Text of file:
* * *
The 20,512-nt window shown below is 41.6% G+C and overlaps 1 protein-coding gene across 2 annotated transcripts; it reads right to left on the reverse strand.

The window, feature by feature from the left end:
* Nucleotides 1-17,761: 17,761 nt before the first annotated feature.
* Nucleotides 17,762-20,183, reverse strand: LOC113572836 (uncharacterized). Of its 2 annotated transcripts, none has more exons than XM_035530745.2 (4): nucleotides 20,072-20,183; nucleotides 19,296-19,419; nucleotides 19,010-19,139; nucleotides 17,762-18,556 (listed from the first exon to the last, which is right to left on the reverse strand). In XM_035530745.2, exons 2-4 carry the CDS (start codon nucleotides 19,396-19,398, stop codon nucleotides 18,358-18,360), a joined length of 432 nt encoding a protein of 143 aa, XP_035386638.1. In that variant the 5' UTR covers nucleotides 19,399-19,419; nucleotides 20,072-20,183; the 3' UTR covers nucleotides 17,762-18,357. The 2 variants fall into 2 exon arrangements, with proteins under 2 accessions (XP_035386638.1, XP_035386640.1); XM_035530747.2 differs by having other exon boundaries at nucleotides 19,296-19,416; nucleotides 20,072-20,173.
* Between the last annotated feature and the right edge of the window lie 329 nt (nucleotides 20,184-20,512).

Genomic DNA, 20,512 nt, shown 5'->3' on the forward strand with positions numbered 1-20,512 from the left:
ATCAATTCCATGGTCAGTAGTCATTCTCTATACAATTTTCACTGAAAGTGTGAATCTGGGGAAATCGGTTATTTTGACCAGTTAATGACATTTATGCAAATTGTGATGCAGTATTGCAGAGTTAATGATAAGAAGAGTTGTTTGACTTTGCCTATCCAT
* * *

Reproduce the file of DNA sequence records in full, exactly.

The 20,512-nt window shown below is 41.6% G+C and overlaps 1 protein-coding gene across 2 annotated transcripts; it reads right to left on the reverse strand.

The window, feature by feature from the left end:
* Nucleotides 1-17,761: 17,761 nt before the first annotated feature.
* Nucleotides 17,762-20,183, reverse strand: LOC113572836 (uncharacterized). Of its 2 annotated transcripts, none has more exons than XM_035530745.2 (4): nucleotides 20,072-20,183; nucleotides 19,296-19,419; nucleotides 19,010-19,139; nucleotides 17,762-18,556 (listed from the first exon to the last, which is right to left on the reverse strand). In XM_035530745.2, exons 2-4 carry the CDS (start codon nucleotides 19,396-19,398, stop codon nucleotides 18,358-18,360), a joined length of 432 nt encoding a protein of 143 aa, XP_035386638.1. In that variant the 5' UTR covers nucleotides 19,399-19,419; nucleotides 20,072-20,183; the 3' UTR covers nucleotides 17,762-18,357. The 2 variants fall into 2 exon arrangements, with proteins under 2 accessions (XP_035386638.1, XP_035386640.1); XM_035530747.2 differs by having other exon boundaries at nucleotides 19,296-19,416; nucleotides 20,072-20,173.
* Between the last annotated feature and the right edge of the window lie 329 nt (nucleotides 20,184-20,512).

Genomic DNA, 20,512 nt, shown 5'->3' on the forward strand with positions numbered 1-20,512 from the left:
ATCAATTCCATGGTCAGTAGTCATTCTCTATACAATTTTCACTGAAAGTGTGAATCTGGGGAAATCGGTTATTTTGACCAGTTAATGACATTTATGCAAATTGTGATGCAGTATTGCAGAGTTAATGATAAGAAGAGTTGTTTGACTTTGCCTATCCAT